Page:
How effective are radiation barriers in the central and upper Midwest at reducing heating and cooling demands with R-30 or better attic insulation already installed and no attic ducts?
If I paint the underside of a concrete roof deck, will the IRCC reduce the heat transfer to the interior of the building? The concrete roof deck is exposed to the interior of the building and has a single-ply roofing material on the outside. I’m not sure how to get the 1″ air gap – unless the air gap can be part of the interior conditioned space.
I’m obtaining quotes to air seal and insulate the attic in my 50+ year old home. It was recommended to me that additional fiberglass batting be installed over the existing batting to increase the R-Value. There is an air handling unit and air ducts in the attic. Will it help to add reflective insulation or radiant barrier insulation to fiberglass batting? The most confined space in the attic will have blown-in insulation. Can reflective insulation or a radiant barrier be added over blown-in insulation, be it fiberglass or cellulose? I live in Illinois and like many others in the Midwest, dealt with the polar vortex, icicles and higher utility bills. Thanks for considering my question.
I recently moved into a home and it already has the painted radiant barrier. Would it be good to add the foil radiant barrier as well since the AC unit seems to run excessively? Or should I do something else?
I have a walk-up attic with one side of the roof that faces nearly due South. In the summer, the heat radiates into the bedrooms so much that the ACs can barely overcome the heat buildup. I think I could install reflective panels myself, but have a question. I would install the reflective tech along the roof joists. Currently there is no insulation at all between the joists. There are a few electrical junction boxes that would end up inside the reflective space. Would this prevent the install of reflective tech? Would this create a fire danger?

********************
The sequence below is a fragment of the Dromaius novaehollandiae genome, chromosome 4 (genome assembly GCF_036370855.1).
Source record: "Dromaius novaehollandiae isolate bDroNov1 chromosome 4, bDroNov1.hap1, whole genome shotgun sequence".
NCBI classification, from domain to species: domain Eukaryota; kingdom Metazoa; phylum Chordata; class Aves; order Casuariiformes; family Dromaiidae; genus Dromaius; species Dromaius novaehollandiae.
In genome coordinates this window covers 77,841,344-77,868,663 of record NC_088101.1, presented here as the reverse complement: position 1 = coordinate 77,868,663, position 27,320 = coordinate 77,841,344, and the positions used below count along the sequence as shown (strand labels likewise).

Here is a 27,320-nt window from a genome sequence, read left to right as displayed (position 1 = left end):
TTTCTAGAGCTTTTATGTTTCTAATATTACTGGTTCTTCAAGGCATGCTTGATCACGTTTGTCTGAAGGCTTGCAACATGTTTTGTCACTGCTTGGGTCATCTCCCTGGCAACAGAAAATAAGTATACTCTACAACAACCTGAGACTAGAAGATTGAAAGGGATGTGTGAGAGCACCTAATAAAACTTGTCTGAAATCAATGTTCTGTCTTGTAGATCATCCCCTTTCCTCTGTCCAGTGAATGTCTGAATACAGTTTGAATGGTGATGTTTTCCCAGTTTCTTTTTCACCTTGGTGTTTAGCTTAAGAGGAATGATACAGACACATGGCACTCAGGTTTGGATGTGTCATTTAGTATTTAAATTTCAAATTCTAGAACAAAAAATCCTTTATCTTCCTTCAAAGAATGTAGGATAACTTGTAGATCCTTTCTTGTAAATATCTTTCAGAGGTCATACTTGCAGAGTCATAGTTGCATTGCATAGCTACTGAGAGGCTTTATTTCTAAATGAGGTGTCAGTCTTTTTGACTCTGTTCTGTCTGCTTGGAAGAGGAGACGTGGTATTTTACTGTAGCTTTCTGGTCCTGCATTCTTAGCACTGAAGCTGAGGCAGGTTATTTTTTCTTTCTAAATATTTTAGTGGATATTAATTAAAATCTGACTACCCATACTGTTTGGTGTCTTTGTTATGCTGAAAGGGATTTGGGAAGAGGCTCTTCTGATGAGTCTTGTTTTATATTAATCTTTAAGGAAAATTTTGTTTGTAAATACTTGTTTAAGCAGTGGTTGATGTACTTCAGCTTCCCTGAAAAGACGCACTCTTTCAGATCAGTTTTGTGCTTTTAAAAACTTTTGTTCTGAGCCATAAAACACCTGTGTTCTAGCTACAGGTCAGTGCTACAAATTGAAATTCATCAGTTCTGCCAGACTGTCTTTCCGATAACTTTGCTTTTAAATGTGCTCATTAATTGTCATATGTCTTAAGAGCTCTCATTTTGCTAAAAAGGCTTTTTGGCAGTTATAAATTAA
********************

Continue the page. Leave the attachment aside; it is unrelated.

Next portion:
Hi, I’m getting ready to have a new roof installed on our 44-year-old house. I’m considering having our roofer install radiant barrier OSB sheathing, but I have a couple of questions. I live in Pleasanton, California, between the San Francisco Bay and the Central Valley. We have quite a few 100-degree days each summer and would like to make our house more energy efficient. My first question is, is my climate a good place to have a radiant barrier? My second questions is, would the radiant barrier OSB be effective if it’s installed on top of the existing skip sheathing? We have two roofing companies bidding and one says that they remove the skip sheathing, which sounds correct to me, while the other says that they will leave the skip sheathing on?
I would appreciate your guidance in determining whether a radiant barrier installation is necessary or likely to assist in significantly reducing home energy usage in the attic of a 15-year-old, two-story home that already has an insulated attic? Basically, is it worth spending the money to install this based upon future electricity bill savings? Also, in the event that I chose to do this myself, are building permits required for the installation of the radiant barrier and/or an attic fan?
I am interested in a foil insulation for a sauna. What is the best foil insulation for a sauna? The sauna will be located in an interior room of my home.
Can you tell me anything regarding the radiant barrier use under concrete? Some of your members manufacture under concrete insulation in varying forms – some with a radiant barrier some without. Some say you can’t install a radiant barrier under concrete – some say you can. Aside from installing it correctly so the aluminum is not destroyed by the concrete — does a radiant layer still work under concrete?
Please provide me with references demonstrated via hard science and research supporting an air space. If possible, I’d like to know if science exists to support any specific space depth for a given IR wavelength.